Fairtrade wines are wines that work within the ethics of the Fairtrade organisation, and have been certified as such by the Fairtrade foundation. The Fairtrade Foundation’s mission is to work with businesses, community groups and individuals to improve the trading position of producer organisations in impoverished countries and to deliver sustainable livelihoods for farmers, workers and their communities.
About Fairtrade Wines
Fairtrade products are now part of our daily lives, with tea and coffee being the most obvious ones. In these instances, the UK now largely understands the need for Fairtrade, and how support for this initiative will help the poor and underprivileged obtain the right pay for their produce, and ensure a sustainability.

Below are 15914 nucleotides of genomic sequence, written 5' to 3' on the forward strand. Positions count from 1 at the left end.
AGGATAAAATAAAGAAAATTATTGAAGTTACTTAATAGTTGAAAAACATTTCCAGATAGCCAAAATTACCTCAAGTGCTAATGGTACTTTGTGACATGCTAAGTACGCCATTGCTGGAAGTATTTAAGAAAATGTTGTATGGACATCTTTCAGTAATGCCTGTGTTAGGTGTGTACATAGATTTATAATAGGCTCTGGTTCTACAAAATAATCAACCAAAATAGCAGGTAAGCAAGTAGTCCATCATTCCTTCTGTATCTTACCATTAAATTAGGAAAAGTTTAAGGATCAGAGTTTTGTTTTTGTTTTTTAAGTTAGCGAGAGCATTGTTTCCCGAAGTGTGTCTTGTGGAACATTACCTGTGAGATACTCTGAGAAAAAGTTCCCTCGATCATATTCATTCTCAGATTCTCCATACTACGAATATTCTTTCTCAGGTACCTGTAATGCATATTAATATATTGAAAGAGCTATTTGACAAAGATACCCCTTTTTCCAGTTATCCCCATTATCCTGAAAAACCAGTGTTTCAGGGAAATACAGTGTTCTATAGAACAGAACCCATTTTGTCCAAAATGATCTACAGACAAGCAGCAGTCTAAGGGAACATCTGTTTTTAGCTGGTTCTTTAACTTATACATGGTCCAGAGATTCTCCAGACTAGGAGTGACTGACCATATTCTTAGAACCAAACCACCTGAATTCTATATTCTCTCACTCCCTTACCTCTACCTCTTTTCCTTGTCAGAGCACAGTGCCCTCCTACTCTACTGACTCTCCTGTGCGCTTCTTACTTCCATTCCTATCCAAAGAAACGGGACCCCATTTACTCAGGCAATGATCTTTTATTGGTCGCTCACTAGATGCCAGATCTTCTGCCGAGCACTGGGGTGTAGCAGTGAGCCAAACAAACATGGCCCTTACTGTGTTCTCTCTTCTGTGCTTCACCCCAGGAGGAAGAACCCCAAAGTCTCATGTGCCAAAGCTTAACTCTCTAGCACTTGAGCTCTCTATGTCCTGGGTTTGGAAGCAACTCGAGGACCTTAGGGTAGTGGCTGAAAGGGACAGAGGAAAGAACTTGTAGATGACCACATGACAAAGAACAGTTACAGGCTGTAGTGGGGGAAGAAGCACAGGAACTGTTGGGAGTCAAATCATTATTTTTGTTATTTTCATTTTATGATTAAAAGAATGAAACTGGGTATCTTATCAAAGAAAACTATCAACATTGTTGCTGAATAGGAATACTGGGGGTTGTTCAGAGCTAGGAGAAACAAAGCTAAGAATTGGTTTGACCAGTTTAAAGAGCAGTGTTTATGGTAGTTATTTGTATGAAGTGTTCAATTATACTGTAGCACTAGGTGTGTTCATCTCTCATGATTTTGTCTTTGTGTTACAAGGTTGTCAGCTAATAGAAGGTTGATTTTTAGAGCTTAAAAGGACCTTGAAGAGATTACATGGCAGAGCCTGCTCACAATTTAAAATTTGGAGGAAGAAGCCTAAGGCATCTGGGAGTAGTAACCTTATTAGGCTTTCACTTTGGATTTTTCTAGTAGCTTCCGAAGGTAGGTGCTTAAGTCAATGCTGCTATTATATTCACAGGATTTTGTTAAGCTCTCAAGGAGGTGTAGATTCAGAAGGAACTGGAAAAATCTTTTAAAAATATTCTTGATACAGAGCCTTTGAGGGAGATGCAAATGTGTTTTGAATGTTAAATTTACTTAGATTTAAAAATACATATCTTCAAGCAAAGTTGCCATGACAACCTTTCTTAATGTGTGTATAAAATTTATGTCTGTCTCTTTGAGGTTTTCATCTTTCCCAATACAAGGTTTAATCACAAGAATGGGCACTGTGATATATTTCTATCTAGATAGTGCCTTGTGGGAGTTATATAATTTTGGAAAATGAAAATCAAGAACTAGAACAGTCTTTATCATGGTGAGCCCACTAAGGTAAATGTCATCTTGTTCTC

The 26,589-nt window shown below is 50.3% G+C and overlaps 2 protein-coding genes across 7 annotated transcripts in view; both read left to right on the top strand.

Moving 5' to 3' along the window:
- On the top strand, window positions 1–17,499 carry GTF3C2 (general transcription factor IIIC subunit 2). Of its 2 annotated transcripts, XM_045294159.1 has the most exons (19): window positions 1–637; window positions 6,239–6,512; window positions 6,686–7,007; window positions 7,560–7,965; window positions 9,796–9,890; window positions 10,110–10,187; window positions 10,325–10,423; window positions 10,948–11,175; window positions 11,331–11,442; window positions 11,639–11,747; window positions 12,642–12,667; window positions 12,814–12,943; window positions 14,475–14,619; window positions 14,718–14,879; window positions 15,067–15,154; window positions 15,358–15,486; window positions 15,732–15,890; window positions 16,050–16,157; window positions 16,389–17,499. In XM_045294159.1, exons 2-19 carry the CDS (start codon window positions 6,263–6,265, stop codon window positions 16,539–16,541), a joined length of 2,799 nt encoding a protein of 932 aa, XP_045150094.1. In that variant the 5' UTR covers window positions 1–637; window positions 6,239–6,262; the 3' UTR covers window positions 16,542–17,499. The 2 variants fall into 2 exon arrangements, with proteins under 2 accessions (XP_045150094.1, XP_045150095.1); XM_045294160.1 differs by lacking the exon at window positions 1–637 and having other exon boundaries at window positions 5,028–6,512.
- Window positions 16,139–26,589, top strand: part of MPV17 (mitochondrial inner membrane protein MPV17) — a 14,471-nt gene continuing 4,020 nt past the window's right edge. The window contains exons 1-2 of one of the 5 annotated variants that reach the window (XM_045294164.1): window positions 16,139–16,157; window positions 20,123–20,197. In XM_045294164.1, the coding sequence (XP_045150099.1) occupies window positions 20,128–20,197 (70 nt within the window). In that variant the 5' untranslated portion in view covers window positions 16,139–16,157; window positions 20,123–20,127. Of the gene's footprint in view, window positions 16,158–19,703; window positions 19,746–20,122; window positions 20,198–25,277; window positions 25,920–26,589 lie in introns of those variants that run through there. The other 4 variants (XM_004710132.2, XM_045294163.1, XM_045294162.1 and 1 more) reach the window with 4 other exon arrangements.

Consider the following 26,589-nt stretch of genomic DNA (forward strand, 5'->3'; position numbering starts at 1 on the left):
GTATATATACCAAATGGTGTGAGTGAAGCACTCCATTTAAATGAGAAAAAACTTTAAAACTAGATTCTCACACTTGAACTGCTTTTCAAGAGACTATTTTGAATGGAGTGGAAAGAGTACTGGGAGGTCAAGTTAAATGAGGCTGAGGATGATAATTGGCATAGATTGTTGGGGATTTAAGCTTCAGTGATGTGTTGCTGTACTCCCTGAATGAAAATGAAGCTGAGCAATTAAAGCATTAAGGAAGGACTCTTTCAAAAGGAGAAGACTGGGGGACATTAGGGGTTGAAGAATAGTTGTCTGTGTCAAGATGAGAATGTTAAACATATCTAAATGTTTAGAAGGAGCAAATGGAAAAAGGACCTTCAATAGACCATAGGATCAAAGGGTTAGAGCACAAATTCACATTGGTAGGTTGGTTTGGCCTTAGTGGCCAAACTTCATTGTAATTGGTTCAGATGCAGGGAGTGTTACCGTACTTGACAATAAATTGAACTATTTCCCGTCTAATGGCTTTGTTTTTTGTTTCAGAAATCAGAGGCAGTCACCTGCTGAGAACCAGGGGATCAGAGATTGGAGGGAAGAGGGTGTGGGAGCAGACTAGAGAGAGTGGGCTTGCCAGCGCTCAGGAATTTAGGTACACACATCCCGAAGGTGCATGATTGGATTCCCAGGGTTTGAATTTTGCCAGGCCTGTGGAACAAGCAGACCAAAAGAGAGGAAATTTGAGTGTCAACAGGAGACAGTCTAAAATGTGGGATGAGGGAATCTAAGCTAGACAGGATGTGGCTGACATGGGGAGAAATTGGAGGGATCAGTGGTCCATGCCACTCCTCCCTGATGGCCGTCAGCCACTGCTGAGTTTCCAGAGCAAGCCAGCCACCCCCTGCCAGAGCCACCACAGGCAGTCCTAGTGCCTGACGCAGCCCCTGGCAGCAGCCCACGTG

In wine, it is maybe less obvious, however the principles remain the same. The main wine producing Fairtrade countries, are South Africa, Argentina and Chile. In all 3 countries there is widescale poverty, poor working conditions, and minimum payment rates for produce.
Fairtrade wines are made by wine producers, who will pay at least the minimum wage price to their workers, often more; who look after their workers, and frequently provide ongoing support with homes, and schooling – and whose wines are accredited by the Fairtrade foundation. These are just the topline principles.
The UK is the largest market for Fairtrade wines, which now account for almost 1% of total wine volume, with over 7million litres sold. Fairtrade wine sales have grown at over 10% volume in the last year, well ahead of a static market.